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December 18, 2015

Project LEAN (Leaders Encouraging Activity and Nutrition) has had a busy 2015 and look forward to new and exciting opportunities in 2016.

To you and yours, happy holidays!

In health,
California Project LEAN
CPL Local School Wellness Policy Trainings: A Productive and Successful Year!

School stakeholders benefit from training and technical assistance. read more 
Survey Shows California School Wellness Programs Are Bearing Fruit

California school districts are approving and implementing increasingly innovative wellness policies and practices.
Advancing Holistic School Wellness in Madera Unified School District - Revised Policy Received Unanimous Board Approval

Madera Unified School District passes a comprehensive wellness policy with CPL support. read more
California Project LEAN Convenes Statewide Experts Addressing Water in Schools 

Water in schools sparks new wellness policy language.
read more
THANK YOU to previous and current supporters! 

The Whole School, Whole Community, Whole Child Model: Expanding the Coordinated School Health Approach

The CDC's coordinated school health (CSH) approach has expanded wellness components. read more

RESOURCES: Three New Tools to Promote Physical Activity in Your Community via ChangeLab Solutions

Creative ways to maximize safe places to play through shared use. read more


School wellness support was in high demand in 2015. California Project LEAN (Leaders Encouraging Activity and Nutrition) (CPL) provides Local School Wellness Policy (LSWP) trainings (i.e., LSWP 101 and 201, parent engagement, wellness webinars) to help support stakeholders as they advance their school wellness efforts. This year CPL conducted numerous trainings for partner organizations, including the California Department of Public Health's Nutrition Education and Obesity Prevention Branch (NEOPB), former Training and Resource Centers for NEOPB including the California Center for Public Health Advocacy, CSU Chico Research Foundation, Health Education Council, and Monterey County Health Department, plus local health departments including Contra Costa, Kern, Madera, Santa Clara, Solano, and Sonoma. CPL also supported specific school districts and school sites including Madera USD, Greenfield USD, Kernville USD, Napa Valley USD, Arvin Union ESD, Central USD, San Diego USD, Cleo Gordon Elementary, Verde Elementary to name a few, as well, as conducted trainings for parents and other school stakeholders in San Diego and Santa Barbara. In total, CPL reached over 1400 participants.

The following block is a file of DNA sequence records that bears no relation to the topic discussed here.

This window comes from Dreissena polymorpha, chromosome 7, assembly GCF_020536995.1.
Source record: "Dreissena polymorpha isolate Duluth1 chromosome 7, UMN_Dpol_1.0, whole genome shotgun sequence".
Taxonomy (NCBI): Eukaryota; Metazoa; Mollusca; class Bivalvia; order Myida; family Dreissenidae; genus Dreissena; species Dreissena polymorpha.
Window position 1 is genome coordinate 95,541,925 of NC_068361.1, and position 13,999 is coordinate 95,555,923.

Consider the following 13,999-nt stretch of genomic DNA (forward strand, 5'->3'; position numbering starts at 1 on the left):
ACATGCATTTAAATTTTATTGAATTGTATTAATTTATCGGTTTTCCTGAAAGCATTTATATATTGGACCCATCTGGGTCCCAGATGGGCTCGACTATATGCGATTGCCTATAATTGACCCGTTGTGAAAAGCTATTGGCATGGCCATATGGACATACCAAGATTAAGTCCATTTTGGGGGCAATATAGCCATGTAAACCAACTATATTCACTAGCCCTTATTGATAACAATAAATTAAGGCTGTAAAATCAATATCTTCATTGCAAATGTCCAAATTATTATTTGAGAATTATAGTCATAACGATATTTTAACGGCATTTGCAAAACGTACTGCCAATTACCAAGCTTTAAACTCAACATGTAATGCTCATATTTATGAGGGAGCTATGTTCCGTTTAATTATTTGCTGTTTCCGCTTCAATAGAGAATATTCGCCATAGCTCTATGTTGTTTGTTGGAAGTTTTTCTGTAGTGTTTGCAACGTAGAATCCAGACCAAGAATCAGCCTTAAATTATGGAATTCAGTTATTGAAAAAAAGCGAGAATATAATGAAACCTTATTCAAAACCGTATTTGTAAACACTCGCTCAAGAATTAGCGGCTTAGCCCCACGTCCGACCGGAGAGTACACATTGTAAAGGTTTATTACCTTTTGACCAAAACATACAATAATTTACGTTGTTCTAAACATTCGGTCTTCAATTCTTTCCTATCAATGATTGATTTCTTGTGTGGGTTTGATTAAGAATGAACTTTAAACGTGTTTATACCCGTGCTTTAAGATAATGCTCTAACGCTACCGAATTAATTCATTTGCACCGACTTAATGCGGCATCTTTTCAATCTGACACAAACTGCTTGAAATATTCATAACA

Training topics included:
  • Overview of Local School Wellness Policies
  • 2010 Healthy, Hunger-Free Kids Act requirements
  • Smart Snacks in Schools nutrition standards specific to California
  • California physical education requirements and opportunities for physical activity
  • Developing a Local School Wellness Policy action plan
  • Parent engagement